Trustwave discovered unusual campaign to spread the NanoCore Trojan. In emails, spammers use fake .zipx files, which are actually icons with additional information in .rar format. All of this is intended to make it harder to detect malware and help bypass filters.
Attackers’ emails, as a rule, are written on behalf of the “purchasing manager” of some organization (most often, the mail of the target’s business partner is forged). These phishing emails contain an attachment named “NEW PURCHASE ORDER.pdf * .zipx”, but the file does not meet the .zipx specification. In fact, it is a “surprise icon file,” as the experts put it. That is, it is an image binary with additional information attached in the .rar format – a malicious EXE file that contains a payload.
If the victim falls for the scammers’ bait and clicks on the attachment, and an archiver (WinZip or WinRAR) is installed on his machine, the executable file is extracted. 7Zip can also unpack such a file, but this may require more than one attempt – sometimes the archiver reports an error.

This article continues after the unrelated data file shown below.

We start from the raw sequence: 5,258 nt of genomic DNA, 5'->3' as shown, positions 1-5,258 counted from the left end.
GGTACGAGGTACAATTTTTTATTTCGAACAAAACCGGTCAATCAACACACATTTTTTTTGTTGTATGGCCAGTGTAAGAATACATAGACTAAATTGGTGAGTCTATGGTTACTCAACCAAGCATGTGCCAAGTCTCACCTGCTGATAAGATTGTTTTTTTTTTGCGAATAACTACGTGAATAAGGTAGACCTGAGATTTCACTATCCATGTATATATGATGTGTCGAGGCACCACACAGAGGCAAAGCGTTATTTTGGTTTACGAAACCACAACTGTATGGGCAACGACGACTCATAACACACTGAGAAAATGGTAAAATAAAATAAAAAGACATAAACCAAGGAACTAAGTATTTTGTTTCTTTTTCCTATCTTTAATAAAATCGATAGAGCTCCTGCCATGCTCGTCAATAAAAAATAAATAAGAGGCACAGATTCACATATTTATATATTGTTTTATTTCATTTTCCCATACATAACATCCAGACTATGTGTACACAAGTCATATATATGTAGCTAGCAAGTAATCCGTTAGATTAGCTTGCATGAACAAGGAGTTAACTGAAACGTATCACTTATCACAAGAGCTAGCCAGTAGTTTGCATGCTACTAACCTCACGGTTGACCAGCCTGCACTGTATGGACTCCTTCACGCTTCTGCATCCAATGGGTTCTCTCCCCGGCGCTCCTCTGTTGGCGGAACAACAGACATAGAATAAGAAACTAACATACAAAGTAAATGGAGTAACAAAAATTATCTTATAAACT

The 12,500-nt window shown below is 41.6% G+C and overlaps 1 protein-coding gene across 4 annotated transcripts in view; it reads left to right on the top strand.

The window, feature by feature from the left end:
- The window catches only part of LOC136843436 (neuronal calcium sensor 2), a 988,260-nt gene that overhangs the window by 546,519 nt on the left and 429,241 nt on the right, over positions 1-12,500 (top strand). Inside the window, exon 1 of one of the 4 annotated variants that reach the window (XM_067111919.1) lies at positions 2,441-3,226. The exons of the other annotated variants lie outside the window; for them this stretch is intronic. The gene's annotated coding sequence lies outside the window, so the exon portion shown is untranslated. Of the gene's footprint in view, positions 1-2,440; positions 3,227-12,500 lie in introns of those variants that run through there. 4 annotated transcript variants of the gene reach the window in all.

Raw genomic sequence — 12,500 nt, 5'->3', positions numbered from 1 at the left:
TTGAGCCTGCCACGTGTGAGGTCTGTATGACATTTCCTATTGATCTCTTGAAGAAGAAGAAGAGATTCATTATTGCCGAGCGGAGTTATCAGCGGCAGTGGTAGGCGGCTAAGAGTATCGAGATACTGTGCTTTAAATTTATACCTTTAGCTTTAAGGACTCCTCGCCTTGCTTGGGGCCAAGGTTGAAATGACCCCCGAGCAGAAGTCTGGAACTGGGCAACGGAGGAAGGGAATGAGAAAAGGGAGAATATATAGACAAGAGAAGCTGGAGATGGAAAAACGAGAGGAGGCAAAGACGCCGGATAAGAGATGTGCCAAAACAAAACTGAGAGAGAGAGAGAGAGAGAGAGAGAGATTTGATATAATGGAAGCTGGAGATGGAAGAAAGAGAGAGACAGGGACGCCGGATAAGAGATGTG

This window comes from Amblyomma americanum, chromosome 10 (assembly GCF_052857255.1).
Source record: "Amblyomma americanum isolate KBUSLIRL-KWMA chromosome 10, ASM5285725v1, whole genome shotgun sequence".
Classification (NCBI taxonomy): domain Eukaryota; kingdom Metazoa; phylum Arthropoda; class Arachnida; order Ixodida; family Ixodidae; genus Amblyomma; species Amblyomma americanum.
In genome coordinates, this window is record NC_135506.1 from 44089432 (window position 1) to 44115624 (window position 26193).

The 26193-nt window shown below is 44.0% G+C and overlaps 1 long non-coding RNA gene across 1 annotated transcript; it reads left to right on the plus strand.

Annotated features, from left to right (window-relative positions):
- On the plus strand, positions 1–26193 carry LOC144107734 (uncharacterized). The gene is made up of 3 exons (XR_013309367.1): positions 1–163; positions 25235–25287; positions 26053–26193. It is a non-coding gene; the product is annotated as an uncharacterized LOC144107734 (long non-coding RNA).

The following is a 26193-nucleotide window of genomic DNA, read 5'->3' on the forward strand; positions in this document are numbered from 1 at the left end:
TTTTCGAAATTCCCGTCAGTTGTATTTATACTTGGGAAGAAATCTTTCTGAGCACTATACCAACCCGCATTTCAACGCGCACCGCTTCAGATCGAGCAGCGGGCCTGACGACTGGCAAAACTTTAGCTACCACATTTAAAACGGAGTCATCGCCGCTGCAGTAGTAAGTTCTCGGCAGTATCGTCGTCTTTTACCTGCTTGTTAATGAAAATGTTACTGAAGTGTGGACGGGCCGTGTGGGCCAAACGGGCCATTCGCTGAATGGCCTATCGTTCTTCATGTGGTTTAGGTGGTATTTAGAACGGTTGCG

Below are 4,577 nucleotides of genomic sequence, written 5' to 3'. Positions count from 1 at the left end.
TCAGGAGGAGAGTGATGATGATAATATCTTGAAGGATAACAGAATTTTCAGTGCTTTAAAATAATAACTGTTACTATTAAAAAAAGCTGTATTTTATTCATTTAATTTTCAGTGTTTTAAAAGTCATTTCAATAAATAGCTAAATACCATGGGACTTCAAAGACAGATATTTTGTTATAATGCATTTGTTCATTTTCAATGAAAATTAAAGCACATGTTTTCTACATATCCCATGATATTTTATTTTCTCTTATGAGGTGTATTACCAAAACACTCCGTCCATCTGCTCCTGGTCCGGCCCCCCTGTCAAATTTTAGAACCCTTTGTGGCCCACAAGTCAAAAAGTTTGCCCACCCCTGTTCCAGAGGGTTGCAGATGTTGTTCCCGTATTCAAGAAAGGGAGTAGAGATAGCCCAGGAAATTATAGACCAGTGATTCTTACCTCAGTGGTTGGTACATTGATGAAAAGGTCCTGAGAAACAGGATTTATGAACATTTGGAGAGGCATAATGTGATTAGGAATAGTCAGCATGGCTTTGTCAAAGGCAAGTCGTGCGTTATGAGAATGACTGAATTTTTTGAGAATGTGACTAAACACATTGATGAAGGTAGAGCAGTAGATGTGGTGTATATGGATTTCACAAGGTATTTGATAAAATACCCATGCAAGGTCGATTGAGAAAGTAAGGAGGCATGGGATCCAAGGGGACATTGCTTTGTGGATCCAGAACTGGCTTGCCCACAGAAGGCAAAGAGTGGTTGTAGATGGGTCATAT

“Analysis of the EXE files shows that they are samples of NanoCore RAT version 126.96.36.199. It creates copies of itself in the AppData folder and injects malicious code into the RegSvcs.exe process, ”the experts write.
Let me remind you that NanoCore was first discovered back in 2013. Having penetrated the system, it collects email addresses and passwords, and also activates the webcams of infected devices. Malware can act as a dropper for additional malware, as well as a platform for creating botnets using infected hosts for DDoS attacks.
It should be noted that the Trojan’s developer, Taylor Huddleston, was convicted in the US back in 2018, however, as you can see, his business is still alive.